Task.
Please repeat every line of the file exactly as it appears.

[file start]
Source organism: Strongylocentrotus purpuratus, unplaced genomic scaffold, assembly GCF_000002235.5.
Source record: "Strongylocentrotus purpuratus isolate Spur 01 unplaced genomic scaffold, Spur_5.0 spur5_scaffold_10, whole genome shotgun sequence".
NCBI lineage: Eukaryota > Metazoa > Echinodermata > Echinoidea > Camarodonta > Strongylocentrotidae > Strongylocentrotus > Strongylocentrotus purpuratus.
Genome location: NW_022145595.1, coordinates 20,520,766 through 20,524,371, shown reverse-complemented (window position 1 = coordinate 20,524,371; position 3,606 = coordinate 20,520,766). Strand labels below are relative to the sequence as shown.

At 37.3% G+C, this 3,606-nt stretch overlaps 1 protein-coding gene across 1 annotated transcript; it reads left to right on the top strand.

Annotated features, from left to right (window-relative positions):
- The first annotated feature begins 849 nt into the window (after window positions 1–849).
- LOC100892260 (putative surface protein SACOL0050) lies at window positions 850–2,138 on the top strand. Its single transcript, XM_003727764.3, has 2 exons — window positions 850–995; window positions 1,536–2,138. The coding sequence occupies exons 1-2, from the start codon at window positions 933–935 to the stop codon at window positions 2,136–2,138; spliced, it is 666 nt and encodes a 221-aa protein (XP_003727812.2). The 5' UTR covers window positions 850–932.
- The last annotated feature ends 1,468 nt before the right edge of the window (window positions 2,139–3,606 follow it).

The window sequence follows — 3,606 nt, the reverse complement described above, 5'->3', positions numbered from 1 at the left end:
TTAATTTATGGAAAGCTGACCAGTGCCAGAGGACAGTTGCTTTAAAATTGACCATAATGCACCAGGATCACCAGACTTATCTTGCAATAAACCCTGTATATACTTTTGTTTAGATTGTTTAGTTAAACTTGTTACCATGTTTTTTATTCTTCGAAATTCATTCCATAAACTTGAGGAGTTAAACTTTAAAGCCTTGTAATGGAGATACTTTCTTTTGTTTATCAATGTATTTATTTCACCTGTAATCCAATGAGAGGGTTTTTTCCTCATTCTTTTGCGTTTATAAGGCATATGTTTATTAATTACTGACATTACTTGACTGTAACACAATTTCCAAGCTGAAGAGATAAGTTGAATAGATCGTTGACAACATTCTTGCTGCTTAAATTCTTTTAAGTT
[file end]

Source organism: Strongylocentrotus purpuratus, unplaced genomic scaffold, assembly GCF_000002235.5.
Source record: "Strongylocentrotus purpuratus isolate Spur 01 unplaced genomic scaffold, Spur_5.0 spur5_scaffold_10, whole genome shotgun sequence".
NCBI lineage: Eukaryota > Metazoa > Echinodermata > Echinoidea > Camarodonta > Strongylocentrotidae > Strongylocentrotus > Strongylocentrotus purpuratus.
Genome location: NW_022145595.1, coordinates 20,520,766 through 20,524,371, shown reverse-complemented (window position 1 = coordinate 20,524,371; position 3,606 = coordinate 20,520,766). Strand labels below are relative to the sequence as shown.

At 37.3% G+C, this 3,606-nt stretch overlaps 1 protein-coding gene across 1 annotated transcript; it reads left to right on the top strand.

Annotated features, from left to right (window-relative positions):
- The first annotated feature begins 849 nt into the window (after window positions 1–849).
- LOC100892260 (putative surface protein SACOL0050) lies at window positions 850–2,138 on the top strand. Its single transcript, XM_003727764.3, has 2 exons — window positions 850–995; window positions 1,536–2,138. The coding sequence occupies exons 1-2, from the start codon at window positions 933–935 to the stop codon at window positions 2,136–2,138; spliced, it is 666 nt and encodes a 221-aa protein (XP_003727812.2). The 5' UTR covers window positions 850–932.
- The last annotated feature ends 1,468 nt before the right edge of the window (window positions 2,139–3,606 follow it).

The window sequence follows — 3,606 nt, the reverse complement described above, 5'->3', positions numbered from 1 at the left end:
TTAATTTATGGAAAGCTGACCAGTGCCAGAGGACAGTTGCTTTAAAATTGACCATAATGCACCAGGATCACCAGACTTATCTTGCAATAAACCCTGTATATACTTTTGTTTAGATTGTTTAGTTAAACTTGTTACCATGTTTTTTATTCTTCGAAATTCATTCCATAAACTTGAGGAGTTAAACTTTAAAGCCTTGTAATGGAGATACTTTCTTTTGTTTATCAATGTATTTATTTCACCTGTAATCCAATGAGAGGGTTTTTTCCTCATTCTTTTGCGTTTATAAGGCATATGTTTATTAATTACTGACATTACTTGACTGTAACACAATTTCCAAGCTGAAGAGATAAGTTGAATAGATCGTTGACAACATTCTTGCTGCTTAAATTCTTTTAAGTT